The dispute in United Food and Commercial Workers Union v. Zuckerberg et al. involved a Facebook stockholder (the Stockholder) who filed a derivative complaint in the Delaware Court of Chancery alleging that the Facebook, Inc. (Facebook) board of directors (the Board) violated their fiduciary duties when the Board voted in favor of a stock reclassification (the Reclassification) in 2016. The Reclassification would have allowed Mark Zuckerberg ‒Facebook’s controller, chairman, and chief executive officer ‒ to sell most of his Facebook stock while maintaining voting control of the company. Zuckerberg proposed the Reclassification to allow him and his wife to fulfill a pledge to donate most of their wealth to philanthropic causes. With Zuckerberg casting the deciding vote, Facebook’s stockholders approved the Reclassification.
The Stockholder’s claims also stemmed from Facebook’s settlement of a previous derivative suit, which involved questions of whether Facebook could engage in the Reclassification. Facebook spent $21.8 million to defend the earlier suit, and paid another $68.7 million in the settlement, which resulted in Facebook’s abandonment of the Reclassification. In addition to the Stockholder’s allegations that the Facebook directors’ approval of the Reclassification breached their fiduciary duties, the Stockholder sought to recoup the sum that Facebook spent defending and settling that earlier lawsuit.
The Stockholder did not make a litigation demand on the Board in the case at hand. Instead, the Stockholder pleaded that demand was futile because (i) the Board’s negotiation and approval of the Reclassification was not a valid exercise of its business judgment since it was not “fully informed” or “duly considered,” and (ii) a majority of the directors lacked independence because they were beholden to Zuckerberg.
The Supreme Court’s decision
Facebook and the other defendants moved to dismiss the Stockholder’s complaint under Court of Chancery Rule 23.1, arguing that the Stockholder did not make demand or prove that demand was futile. In October 2020, the Court of Chancery dismissed the Stockholder’s complaint under Rule 23.1, finding that the Stockholder failed to justify its decision to sidestep the Board and sue Facebook directly. In reaching that conclusion, the Court of Chancery blended two demand-futility tests articulated in Delaware’s Aronson v. Lewis and Rales v. Blasband rulings, thus creating a new universal three-part test.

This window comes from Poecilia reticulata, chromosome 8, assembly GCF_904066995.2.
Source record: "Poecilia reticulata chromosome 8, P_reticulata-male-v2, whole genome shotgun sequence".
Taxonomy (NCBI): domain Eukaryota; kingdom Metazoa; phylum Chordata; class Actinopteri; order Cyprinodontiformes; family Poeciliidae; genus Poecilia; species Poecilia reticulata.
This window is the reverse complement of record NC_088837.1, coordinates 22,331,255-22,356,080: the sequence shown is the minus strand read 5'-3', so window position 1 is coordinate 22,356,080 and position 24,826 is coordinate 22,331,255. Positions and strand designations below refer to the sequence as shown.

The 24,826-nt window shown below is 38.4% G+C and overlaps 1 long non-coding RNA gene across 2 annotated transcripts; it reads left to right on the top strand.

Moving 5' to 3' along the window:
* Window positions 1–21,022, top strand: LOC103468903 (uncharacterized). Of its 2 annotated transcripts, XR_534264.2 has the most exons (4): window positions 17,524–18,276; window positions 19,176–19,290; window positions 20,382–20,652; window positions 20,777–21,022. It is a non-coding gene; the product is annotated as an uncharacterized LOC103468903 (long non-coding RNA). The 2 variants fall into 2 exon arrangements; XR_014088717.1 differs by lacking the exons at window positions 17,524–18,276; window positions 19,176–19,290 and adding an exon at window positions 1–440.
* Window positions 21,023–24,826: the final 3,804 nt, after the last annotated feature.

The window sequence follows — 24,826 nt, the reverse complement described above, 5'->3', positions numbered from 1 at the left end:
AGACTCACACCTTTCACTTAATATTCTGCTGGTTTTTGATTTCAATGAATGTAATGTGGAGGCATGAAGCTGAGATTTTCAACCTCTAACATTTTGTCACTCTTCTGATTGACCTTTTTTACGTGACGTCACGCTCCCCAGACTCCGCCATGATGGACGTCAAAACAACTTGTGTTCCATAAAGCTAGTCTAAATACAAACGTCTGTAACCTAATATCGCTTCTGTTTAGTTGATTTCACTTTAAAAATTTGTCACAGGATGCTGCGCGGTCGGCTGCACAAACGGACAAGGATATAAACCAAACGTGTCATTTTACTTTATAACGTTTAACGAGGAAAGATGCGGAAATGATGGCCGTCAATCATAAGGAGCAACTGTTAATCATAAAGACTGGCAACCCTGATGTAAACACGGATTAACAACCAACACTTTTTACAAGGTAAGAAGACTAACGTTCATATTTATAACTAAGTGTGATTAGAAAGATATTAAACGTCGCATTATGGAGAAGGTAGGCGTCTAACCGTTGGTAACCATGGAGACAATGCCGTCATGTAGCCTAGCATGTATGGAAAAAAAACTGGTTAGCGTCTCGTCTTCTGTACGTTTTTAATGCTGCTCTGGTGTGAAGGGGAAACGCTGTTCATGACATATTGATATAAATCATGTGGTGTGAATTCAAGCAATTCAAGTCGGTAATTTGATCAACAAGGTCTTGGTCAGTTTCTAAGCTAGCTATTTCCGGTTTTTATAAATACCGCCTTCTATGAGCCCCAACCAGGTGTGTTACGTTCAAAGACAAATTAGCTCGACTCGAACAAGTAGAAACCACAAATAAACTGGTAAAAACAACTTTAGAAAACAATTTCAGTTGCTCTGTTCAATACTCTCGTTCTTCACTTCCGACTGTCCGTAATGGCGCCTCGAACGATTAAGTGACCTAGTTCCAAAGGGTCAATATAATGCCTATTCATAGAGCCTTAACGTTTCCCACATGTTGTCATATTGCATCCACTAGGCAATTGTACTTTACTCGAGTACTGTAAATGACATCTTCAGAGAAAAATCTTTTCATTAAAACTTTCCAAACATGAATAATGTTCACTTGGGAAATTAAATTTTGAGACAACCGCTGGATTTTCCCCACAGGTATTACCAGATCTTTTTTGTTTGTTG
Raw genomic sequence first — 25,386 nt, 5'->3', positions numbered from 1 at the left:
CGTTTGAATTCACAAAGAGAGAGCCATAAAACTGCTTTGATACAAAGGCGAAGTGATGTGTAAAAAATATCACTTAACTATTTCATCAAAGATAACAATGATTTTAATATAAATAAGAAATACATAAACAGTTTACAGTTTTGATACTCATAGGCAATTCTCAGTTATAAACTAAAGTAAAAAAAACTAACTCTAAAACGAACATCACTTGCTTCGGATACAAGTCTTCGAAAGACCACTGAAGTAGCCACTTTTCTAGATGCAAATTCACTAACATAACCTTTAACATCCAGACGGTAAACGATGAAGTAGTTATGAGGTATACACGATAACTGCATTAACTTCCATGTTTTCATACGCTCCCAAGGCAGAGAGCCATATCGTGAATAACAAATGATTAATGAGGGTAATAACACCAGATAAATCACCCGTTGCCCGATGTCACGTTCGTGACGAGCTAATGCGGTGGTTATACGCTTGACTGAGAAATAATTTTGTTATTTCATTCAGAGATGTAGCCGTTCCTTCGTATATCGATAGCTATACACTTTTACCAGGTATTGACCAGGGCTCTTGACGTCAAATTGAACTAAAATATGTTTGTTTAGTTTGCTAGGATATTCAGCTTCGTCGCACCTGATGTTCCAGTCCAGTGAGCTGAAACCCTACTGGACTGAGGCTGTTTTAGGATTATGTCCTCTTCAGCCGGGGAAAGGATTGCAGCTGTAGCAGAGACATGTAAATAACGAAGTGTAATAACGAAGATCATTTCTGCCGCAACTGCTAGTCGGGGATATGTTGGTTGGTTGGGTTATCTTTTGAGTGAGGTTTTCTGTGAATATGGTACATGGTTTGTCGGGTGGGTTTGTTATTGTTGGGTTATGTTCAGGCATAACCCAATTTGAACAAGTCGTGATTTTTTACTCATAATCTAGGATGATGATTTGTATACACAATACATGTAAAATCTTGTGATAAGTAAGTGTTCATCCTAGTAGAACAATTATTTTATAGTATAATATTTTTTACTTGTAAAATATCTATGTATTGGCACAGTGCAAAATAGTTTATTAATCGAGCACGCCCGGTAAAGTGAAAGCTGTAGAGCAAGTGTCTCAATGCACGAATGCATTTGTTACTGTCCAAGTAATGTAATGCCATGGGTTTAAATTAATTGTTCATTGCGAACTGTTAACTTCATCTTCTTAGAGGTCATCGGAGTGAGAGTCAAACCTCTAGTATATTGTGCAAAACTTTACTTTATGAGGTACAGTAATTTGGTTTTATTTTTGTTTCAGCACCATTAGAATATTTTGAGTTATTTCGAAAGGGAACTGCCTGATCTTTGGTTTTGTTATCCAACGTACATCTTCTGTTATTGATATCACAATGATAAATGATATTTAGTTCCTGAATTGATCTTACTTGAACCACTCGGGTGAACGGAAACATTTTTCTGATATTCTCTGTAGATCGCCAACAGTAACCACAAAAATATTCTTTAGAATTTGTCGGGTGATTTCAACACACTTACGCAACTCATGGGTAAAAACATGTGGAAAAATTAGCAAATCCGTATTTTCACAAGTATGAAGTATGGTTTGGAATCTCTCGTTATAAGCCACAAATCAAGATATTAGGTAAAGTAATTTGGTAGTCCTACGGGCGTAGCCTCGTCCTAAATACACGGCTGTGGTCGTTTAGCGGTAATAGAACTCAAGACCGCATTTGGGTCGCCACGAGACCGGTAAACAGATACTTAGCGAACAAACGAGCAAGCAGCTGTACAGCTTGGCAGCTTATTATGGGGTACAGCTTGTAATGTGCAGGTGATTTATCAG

The Stockholder appealed the Court of Chancery’s judgment to the Delaware Supreme Court, which affirmed the Court of Chancery’s decision to dismiss the derivative action and agreed with the lower court’s finding that the Stockholder should have first taken its demand for action to the Board before filing a derivative action in the Court of Chancery.
The Supreme Court emphasized that the demand futility analysis provides an important “doctrinal check” that ensures the board of a Delaware company is not improperly deprived of its decision-making authority, but still leaves stockholders with a path to sue derivatively if the board lacks independence:
While Delaware law recognizes that there are circumstances where making a demand would be futile because a majority of the directors “are under an influence which sterilizes their discretion” and “cannot be considered proper persons to conduct litigation on behalf of the corporation,” the demand requirement is not excused lightly because derivative litigation upsets the balance of power that the DGCL establishes between a corporation’s directors and its stockholders. Thus, the demand-futility analysis provides an important doctrinal check that ensures the board is not improperly deprived of its decision-making authority, while at the same time leaving a path for stockholders to file a derivative action where there is reason to doubt that the board could bring its impartial business judgment to bear on a litigation demand.
The Supreme Court adopted the new three-part demand-futility test that combines tests outlined in its Aronson v. Lewis and Rales v. Blasband decisions. The test set forth in Aronson applied where the complaint challenged an affirmative decision made by the same board considering the demand. Under Aronson, demand was excused as futile if the complaint alleged particularized facts that raised a reasonable doubt that: (1) directors were disinterested and independent; and (2) the challenged transaction was otherwise the product of a valid business judgment. In all other situations, the test in Rales applied and asked whether the plaintiff alleged particularized facts creating a reasonable doubt that, as of the time the complaint was filed, a majority of the board could have properly exercised its independent and disinterested business judgment in responding to a demand. Both previously espoused tests essentially addressed the same question ‒ whether the board could exercise its business judgment on a corporation’s behalf in considering a litigation demand.